The right to vote is the one chance we have to make our country better. It is our one shot at realizing our hope for the future of our children, grandchildren and the planet. The right to vote matters. Let’s start educating ourselves now on the presidential candidates so we can make an informed choice when we vote in the primary election in June 2016. One year from now we will be voting for the 45th president of the United States of America. Let’s make that vote count for something that matters: a government of the people, by the people, and for the people, not one procured by the Koch brothers, Wall Street.

Now that would be real change.

Elle Stockton
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Candidate for Ventura City Council

It is with great pleasure that I announce my candidacy for Ventura City Council in 2016. I have been a 25-year resident in Ventura, where I helped raise my son and granddaughter after I moved here from Malibu. I have been involved in city politics in Ventura, as I was also in Malibu, and before that in Boston and Los Angeles. I am a graduate of UCLA in political science and business accounting and have been involved in many campaigns here in California. One of my campaign agenda items is to get working on helping the homeless find shelter this November. In addition I am pro-police, pro-business, a slow-growth advocate, fiscal conservative and a preservationist. I pledge to serve no more than two terms, and promise not to display yard signs on public property. In addition I promise not to accept any campaign contributions, as I will be beholden to no one or to any special interest. I promise to use my auditing skills to tighten up our budget and possibly try to lower taxes within the city by saving budgeted money. I look forward to a positive campaign and to meeting the thousands of voters that I hope will select me as their next Councilmember. Thank you very much.

Randall Richman



Random impressions

It Who are these people? They [Democratic presidential candidates] talked about the issues that concern me, they spoke to each other with respect, and they threw facts around with abandon to support their positions. I mean true facts, not references to misleading, edited videos. Obviously not Republicans.

Clinton sounded very polished. Her demeanor seemed “presidential.” A fine performance. Sanders did not go far from his stump speech — except for one brilliant unscripted moment when he blurted out the best line of the night and brought down the house, “The American people are sick and tired of hearing about your damned emails.”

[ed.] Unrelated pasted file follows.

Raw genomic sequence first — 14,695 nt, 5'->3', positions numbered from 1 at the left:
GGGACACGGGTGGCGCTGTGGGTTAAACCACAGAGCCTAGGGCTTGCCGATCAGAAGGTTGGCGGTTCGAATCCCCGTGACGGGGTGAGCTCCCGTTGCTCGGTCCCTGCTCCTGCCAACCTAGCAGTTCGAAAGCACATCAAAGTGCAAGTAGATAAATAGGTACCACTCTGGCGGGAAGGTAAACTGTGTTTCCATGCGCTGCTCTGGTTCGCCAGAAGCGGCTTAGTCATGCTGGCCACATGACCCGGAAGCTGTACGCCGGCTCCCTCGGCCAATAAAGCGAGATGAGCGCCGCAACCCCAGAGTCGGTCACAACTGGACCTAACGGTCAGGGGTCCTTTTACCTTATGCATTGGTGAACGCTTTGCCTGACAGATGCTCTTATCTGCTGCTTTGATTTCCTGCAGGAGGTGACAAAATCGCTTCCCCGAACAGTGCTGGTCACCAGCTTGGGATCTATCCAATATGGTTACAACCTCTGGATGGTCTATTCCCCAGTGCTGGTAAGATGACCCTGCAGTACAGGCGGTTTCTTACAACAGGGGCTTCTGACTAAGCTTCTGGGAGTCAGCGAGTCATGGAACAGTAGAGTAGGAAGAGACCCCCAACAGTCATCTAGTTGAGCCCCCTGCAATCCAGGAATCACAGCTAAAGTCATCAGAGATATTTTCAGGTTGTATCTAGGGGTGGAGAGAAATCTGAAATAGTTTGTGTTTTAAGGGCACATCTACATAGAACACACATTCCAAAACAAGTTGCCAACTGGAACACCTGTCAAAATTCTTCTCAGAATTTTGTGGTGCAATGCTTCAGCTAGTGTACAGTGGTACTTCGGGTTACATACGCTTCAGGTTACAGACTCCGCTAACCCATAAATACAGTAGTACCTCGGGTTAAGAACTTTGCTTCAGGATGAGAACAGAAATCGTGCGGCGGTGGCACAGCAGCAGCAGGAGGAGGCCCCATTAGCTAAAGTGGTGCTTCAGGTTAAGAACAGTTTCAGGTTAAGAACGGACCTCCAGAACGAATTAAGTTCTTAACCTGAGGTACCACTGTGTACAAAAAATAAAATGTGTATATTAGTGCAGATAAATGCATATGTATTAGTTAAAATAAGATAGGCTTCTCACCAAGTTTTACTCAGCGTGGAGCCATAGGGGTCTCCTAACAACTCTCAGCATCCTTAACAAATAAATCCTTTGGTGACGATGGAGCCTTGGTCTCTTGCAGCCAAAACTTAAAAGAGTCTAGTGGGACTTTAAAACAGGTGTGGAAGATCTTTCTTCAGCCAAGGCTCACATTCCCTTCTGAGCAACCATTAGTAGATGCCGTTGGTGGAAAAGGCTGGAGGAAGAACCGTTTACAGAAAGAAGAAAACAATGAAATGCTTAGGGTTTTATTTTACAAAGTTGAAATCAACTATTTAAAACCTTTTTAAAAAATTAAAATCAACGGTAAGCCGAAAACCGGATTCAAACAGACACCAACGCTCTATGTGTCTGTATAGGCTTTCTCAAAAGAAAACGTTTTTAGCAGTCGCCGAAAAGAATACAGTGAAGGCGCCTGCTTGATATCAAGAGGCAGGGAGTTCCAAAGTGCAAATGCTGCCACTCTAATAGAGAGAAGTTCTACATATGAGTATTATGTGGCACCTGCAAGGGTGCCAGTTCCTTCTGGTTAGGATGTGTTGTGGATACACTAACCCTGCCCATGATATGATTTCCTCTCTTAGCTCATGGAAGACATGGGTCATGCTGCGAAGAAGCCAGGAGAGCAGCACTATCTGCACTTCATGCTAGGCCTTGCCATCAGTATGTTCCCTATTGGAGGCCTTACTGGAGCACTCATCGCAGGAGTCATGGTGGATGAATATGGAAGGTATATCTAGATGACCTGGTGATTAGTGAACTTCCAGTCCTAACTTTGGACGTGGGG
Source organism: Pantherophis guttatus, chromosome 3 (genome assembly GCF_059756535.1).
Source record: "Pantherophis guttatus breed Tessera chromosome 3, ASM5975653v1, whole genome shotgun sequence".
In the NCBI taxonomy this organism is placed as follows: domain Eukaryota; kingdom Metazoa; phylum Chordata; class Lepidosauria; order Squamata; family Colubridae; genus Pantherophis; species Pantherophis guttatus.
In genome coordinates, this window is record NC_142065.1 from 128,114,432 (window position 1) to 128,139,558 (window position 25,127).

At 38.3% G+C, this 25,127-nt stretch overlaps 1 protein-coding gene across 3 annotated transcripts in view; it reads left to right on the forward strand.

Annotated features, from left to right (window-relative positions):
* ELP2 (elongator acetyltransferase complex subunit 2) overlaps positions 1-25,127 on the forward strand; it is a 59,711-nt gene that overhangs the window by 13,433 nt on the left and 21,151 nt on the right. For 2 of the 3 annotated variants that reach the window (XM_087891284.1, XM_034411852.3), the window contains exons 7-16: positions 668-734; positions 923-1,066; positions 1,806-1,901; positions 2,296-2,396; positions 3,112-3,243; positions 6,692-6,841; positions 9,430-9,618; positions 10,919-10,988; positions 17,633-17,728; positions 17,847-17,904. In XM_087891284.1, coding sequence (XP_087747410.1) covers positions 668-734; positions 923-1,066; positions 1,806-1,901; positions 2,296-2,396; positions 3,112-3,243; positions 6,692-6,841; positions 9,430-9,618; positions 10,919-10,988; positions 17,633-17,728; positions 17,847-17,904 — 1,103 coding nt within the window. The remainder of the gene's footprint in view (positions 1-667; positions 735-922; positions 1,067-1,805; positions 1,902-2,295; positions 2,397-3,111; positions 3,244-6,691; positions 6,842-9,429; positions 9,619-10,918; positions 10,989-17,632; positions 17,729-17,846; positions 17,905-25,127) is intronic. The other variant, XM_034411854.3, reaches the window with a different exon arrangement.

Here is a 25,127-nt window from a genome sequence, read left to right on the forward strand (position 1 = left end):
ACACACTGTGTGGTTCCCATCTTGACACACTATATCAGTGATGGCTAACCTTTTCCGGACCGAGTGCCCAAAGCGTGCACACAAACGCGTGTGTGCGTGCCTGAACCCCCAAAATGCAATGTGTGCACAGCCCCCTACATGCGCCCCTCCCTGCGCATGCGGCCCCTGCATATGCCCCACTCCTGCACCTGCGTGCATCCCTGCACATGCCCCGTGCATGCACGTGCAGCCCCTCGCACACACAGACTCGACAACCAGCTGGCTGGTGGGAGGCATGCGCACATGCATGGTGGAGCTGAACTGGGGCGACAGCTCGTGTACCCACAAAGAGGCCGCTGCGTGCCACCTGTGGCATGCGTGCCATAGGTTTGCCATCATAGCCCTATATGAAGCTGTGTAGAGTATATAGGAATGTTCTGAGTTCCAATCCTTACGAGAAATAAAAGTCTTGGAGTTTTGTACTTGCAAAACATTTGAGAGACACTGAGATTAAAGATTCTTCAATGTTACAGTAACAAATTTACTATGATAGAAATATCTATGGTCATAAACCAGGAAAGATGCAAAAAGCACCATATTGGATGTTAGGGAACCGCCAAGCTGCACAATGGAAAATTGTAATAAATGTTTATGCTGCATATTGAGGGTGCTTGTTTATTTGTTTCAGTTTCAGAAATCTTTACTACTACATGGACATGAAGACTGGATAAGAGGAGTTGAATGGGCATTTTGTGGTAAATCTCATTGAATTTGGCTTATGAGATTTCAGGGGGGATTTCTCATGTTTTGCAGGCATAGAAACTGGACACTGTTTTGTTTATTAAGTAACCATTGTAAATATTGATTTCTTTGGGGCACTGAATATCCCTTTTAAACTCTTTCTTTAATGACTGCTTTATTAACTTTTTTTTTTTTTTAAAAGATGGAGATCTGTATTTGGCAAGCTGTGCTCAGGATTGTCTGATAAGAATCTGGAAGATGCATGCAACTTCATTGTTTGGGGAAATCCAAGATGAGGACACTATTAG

I have no sympathy for complaints that moderator Anderson Cooper picked on anyone by raising legitimate concerns, especially since it gave the candidates a chance to address them. He did a good job.

Sanders did not “rescue” Clinton on the email distraction. After his smashing line, he quietly pointed out that an FBI investigation was in the works and should play out. Moreover, Clinton didn’t need rescuing as she defended herself well on the issue.

Her reason for changing her position on trade, however, was vague and missed entirely why progressives hate the TPP. She may not even understand why. Likewise her claim to be better able to get things done than rival Sanders fails against reality testing. Sanders has crafted several successful agreements with Republicans by seeking common ground (increased funding for the V.A., for example) while she has had no great success in across-aisle cooperation as either senator or First Lady.

It’s patently obvious that Sanders already leads the party’s agenda and is the reason for Clinton’s slide to his positions. As president, she could slide back.

I note that major news outlets all chose Clinton as the debate’s winner but that social media, focus groups and the network’s’ own polling all showed overwhelming preference for Sanders. Could it be that the allegedly liberal media reflect the business interests of network owners rather than the views of rank-and-file Democrats?

Margaret Morris